The Beekeeper’s Guide To Mead

A batch of mead made with our raw honey

Whether they knew it or not, most beekeepers would have already made mead at some stage.

Be it from a half washed honey bucket left in the laundry to ‘soak’ overnight which was then forgotten about, or it may have been an uncapped frame that spoiled a batch of honey.

That all too familiar smell of fermentation would have been a dead giveaway as to what’s happened.

This is why you wash buckets out straight away!

Perhaps this natural mead-making ability comes from the 2% Norwegian heritage that your DNA test has enlightened you with (practically a Viking). Or, perhaps it was because making mead is a very natural and simple process.

Either way, if your honey has fermented, you’ve made mead.

Would your accidental mead have been any good? Probably not!

Can you control and improve the mead making process? Yes, you certainly can.

We are definitely not expert mead makers. That said, we have experimented a little though and would like to share with you some of what we know.

Read on to find out more about this easy DIY and very underrated alcoholic beverage.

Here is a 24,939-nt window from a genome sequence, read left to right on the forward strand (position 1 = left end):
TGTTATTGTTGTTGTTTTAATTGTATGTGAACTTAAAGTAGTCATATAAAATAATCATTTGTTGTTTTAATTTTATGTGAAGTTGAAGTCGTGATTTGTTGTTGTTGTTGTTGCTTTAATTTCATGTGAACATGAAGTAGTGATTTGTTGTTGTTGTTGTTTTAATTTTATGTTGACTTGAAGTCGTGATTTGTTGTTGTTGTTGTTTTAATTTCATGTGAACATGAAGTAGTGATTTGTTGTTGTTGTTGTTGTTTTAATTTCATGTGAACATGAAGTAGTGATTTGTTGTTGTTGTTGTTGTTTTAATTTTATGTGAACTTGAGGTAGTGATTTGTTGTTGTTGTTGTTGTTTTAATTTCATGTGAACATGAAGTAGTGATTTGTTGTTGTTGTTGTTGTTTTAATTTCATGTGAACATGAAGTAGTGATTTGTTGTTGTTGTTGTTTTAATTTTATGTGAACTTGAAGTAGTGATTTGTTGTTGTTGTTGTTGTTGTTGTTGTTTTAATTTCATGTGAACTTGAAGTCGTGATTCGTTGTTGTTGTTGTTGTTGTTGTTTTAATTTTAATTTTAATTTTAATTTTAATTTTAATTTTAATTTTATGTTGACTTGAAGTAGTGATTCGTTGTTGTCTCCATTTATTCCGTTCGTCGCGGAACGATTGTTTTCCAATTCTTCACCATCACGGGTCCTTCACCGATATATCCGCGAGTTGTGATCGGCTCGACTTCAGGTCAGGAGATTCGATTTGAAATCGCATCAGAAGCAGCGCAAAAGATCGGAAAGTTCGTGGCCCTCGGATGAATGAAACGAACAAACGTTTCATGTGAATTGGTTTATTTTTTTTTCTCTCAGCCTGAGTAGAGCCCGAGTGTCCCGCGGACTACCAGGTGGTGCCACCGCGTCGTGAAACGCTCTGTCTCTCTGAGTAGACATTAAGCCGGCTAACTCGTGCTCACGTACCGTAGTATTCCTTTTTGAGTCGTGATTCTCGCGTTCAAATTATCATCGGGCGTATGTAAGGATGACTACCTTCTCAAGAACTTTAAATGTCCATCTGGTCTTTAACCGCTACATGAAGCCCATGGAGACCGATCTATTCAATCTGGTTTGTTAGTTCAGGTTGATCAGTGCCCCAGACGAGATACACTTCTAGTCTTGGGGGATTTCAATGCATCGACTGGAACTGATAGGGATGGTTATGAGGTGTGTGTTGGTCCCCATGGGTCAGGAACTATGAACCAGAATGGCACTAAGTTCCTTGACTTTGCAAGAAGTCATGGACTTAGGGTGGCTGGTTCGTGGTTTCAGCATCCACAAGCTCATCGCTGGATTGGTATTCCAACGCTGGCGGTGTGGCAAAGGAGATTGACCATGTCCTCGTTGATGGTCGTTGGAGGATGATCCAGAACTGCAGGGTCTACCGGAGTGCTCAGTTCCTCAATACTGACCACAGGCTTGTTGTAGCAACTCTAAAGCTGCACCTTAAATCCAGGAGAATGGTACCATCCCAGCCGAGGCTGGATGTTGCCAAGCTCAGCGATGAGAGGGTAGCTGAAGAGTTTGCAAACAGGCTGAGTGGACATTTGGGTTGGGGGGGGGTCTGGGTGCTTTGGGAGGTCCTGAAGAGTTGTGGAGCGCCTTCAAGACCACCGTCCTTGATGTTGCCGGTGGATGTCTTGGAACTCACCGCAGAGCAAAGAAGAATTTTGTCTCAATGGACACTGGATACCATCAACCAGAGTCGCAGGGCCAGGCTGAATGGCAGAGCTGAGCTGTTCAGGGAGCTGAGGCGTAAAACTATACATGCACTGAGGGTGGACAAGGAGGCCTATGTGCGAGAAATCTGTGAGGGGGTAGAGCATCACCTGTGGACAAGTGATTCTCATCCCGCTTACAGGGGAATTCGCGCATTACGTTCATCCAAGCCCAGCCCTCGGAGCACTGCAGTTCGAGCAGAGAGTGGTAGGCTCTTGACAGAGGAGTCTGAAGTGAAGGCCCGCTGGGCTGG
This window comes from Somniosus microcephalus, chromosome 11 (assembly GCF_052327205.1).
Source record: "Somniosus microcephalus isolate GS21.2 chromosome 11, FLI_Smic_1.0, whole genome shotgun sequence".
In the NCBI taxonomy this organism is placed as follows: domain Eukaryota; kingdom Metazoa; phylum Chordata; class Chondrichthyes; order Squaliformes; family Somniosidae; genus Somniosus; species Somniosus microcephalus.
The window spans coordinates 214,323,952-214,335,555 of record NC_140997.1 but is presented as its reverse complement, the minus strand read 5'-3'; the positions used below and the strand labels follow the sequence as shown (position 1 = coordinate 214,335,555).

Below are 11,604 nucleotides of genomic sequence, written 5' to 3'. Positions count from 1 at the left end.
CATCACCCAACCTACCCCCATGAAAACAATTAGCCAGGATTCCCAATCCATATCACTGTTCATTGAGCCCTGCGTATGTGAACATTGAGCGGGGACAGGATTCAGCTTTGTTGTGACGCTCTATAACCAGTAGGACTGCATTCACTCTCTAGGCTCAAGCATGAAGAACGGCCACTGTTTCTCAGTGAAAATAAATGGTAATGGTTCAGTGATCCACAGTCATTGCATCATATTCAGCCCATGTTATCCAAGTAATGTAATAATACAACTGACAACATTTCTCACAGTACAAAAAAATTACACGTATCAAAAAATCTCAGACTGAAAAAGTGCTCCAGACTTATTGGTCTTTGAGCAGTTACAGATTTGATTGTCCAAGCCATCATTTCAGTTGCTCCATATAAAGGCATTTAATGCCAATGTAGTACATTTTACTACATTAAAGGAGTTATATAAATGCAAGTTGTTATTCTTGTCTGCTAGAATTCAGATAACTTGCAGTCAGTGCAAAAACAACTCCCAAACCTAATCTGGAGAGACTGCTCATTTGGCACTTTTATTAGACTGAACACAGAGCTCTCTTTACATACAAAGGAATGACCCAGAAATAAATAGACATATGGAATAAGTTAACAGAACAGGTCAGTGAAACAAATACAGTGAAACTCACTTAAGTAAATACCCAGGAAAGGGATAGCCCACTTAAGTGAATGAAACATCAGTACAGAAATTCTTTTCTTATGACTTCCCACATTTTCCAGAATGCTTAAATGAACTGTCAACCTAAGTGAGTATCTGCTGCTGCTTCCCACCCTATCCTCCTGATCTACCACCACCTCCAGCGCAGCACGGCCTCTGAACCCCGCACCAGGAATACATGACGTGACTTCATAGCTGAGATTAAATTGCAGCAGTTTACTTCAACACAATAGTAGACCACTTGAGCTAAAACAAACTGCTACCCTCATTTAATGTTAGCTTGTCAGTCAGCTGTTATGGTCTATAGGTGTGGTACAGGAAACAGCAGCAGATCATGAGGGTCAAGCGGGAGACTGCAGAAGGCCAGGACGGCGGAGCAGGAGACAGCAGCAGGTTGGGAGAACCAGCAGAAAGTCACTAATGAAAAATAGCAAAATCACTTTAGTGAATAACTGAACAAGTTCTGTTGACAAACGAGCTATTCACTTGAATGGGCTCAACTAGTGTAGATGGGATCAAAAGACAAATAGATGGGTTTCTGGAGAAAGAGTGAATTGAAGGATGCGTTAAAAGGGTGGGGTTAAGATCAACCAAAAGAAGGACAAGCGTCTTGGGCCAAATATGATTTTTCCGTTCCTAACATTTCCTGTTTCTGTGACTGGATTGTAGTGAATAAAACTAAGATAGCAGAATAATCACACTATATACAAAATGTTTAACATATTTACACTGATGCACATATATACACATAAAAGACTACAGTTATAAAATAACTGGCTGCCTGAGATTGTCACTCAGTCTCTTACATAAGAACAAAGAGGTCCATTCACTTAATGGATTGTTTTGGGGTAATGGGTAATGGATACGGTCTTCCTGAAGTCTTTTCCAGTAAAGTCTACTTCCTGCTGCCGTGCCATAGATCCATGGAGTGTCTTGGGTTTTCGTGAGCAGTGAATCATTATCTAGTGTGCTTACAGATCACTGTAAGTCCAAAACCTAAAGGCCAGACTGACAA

Preparing to make a batch of mead

What is mead?

Mead is the result of fermenting honey with water.

In its most pure form, mead comes about from natural yeasts converting the sugars in honey into alcohol.

This process can be manipulated by the use of specialised yeasts and additional ingredients to shape the flavours and properties of the yeast, but the essential ingredients are water and honey.

Mead is thought to have originally been discovered by vikings.

Can just imagine ol’ Eutrid coming across Bjorn passed out in the store hold of their warship, curled around an unwashed wooden honey drum laden with the fermenting sweet drop from the gods.

“Thought I told you to wash that out a month ago…”

“But I left it to soak for a while”

“Give it here!”

Assuming that is the exact manner in which mead was discovered or not, what we do know is that it went on to become a popular drink for the Vikings and a part of their culture.

Close up of wild yeast working its magic

Why haven’t I heard of mead?

Despite its popularity with our Viking ancestors, mead seems to have fallen out of fashion somewhat.

I mean, it’s not as though we haven’t been able to access the stuff for generations, but it has hardly been on many people’s shortlist when hustling through Dan Murphy’s on a Friday evening.

You’ve also probably never noticed mead appearing on an advertisement amongst the plethora of fermented or distilled beverages that we have thrust upon us daily.